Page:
What the Community means to service users, relatives, external professionals and staff.
The service had a strong person centred culture which helped people to express their views and share their points of view.
People and staff told us that they routinely went to pubs, restaurants, cinema and shops. Staff demonstrated they were knowledgeable about people’s needs and the things that were important to them in their lives.
I’m as happy as can be.
I am not saying this in a biased way, I have complete confidence in them, I have always been impressed by the care. There is nothing negative I could say.
I can say unreservedly that I have never before worked in such a positive, therapeutic organisation, and I regard it a privilege to be able to use my skills in such an effective environment.
I first heard of the Community when I was training in Devon over twenty years ago. It has gone form strength to strength since then. I have tried to create such perspectives as I have seen in the Community where and when I can in the NHS environments in which I work, but, unfortunately, that has not been possible other than at an aspirational level. Good luck and keep up the good work.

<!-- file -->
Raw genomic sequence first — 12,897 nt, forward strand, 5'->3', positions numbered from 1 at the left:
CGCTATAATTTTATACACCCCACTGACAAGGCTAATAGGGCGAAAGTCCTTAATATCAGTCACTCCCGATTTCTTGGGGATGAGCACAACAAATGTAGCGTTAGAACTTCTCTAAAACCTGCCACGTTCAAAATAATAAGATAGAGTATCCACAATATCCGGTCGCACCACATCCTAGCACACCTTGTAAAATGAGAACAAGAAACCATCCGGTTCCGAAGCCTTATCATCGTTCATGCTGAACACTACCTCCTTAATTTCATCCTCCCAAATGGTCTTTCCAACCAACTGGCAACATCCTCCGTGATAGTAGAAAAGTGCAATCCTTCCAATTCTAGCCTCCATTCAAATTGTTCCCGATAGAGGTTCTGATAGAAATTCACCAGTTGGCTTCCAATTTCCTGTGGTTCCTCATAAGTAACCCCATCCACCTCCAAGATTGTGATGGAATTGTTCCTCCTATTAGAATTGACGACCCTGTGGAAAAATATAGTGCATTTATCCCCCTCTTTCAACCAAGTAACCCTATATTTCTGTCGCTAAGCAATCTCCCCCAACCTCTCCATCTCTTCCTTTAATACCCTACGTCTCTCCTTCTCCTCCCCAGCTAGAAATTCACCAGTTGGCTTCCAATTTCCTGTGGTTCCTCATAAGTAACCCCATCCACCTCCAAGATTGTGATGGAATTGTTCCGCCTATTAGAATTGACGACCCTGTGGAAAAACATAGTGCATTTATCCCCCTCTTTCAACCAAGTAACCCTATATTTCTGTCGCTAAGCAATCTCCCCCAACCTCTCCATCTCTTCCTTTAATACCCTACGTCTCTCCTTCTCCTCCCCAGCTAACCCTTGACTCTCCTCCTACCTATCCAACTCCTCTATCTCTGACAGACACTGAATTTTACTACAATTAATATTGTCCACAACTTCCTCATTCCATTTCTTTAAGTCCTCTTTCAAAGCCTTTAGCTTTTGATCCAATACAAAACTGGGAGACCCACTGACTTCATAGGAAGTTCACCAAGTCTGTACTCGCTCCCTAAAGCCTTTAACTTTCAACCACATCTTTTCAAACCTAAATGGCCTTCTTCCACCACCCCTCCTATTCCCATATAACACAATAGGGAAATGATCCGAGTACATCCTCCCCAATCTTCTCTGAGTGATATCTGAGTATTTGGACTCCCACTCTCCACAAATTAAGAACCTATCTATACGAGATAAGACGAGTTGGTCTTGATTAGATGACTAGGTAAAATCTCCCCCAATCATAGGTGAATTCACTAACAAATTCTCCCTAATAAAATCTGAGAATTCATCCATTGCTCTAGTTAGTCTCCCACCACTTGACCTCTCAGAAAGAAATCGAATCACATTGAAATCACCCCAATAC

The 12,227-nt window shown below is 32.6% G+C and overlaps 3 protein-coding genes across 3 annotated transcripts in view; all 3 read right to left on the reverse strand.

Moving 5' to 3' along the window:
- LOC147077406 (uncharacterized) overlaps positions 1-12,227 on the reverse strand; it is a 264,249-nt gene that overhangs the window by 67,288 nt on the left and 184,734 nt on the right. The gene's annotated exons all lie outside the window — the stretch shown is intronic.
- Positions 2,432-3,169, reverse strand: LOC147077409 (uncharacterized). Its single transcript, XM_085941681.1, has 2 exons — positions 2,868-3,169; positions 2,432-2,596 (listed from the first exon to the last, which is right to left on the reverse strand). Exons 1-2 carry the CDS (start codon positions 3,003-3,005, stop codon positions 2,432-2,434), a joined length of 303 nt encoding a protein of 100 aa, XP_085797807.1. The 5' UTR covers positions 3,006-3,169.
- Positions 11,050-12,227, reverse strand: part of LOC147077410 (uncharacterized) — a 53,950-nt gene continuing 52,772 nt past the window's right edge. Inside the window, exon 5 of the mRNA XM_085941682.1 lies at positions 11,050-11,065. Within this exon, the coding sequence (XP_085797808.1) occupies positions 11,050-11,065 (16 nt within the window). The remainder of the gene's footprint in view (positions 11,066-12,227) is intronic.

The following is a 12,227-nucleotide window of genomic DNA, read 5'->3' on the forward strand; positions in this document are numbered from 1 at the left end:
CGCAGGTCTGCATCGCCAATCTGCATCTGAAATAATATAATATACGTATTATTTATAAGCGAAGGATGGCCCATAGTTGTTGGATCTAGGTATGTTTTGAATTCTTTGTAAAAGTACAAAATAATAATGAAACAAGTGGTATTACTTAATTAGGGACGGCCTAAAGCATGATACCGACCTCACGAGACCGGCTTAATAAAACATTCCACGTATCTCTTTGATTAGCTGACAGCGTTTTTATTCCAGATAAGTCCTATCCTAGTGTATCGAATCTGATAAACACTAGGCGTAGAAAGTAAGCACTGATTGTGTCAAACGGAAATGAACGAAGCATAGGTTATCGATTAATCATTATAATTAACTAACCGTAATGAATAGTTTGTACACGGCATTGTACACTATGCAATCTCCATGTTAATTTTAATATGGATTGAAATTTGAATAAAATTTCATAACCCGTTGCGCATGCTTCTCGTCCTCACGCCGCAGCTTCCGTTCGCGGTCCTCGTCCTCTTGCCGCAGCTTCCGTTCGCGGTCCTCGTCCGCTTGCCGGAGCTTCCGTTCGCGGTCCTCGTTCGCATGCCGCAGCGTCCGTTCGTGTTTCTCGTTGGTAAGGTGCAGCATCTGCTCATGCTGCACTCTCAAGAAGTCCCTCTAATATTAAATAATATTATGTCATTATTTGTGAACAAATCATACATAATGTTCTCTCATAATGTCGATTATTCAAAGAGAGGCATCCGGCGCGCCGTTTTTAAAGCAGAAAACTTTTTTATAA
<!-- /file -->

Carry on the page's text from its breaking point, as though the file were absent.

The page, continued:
A Community That Saved Me.
“Without community, there is no liberation”
I arrived in Hamelin having had a chaotic and dangerous ﬁve or so years in and out of psychiatric hospitals. My loving family needed me to be safe and start my own life as well as lead a full life themselves.
I was welcomed warmly by staff and house mates alike, which made my life more bearable despite being paranoid, depressed and scared of everything. From there, I began to realise that not everyone was against me. The healing home cooked food and the relaxed nature of Hamelin House gave me a good grounding.
The Pubs in town begin to not scare me so much and staff did not judge me when I felt in a panic. I enjoyed outdoor activities and have fond memories of long walks across Dartmoor and Canadian Canoeing along the River Dart. The cooking workshops made me feel like myself again. I made use of the local Totnes swimming pool and Cafe culture. My friendships grew with staff and housemates alike and I began to drive to the cinema with friends and then got the conﬁdence to reconnect with people I knew before I was ill. Having all this as a part of my story has been a gift and I am truly privileged to have met so many kind and positive people through the process.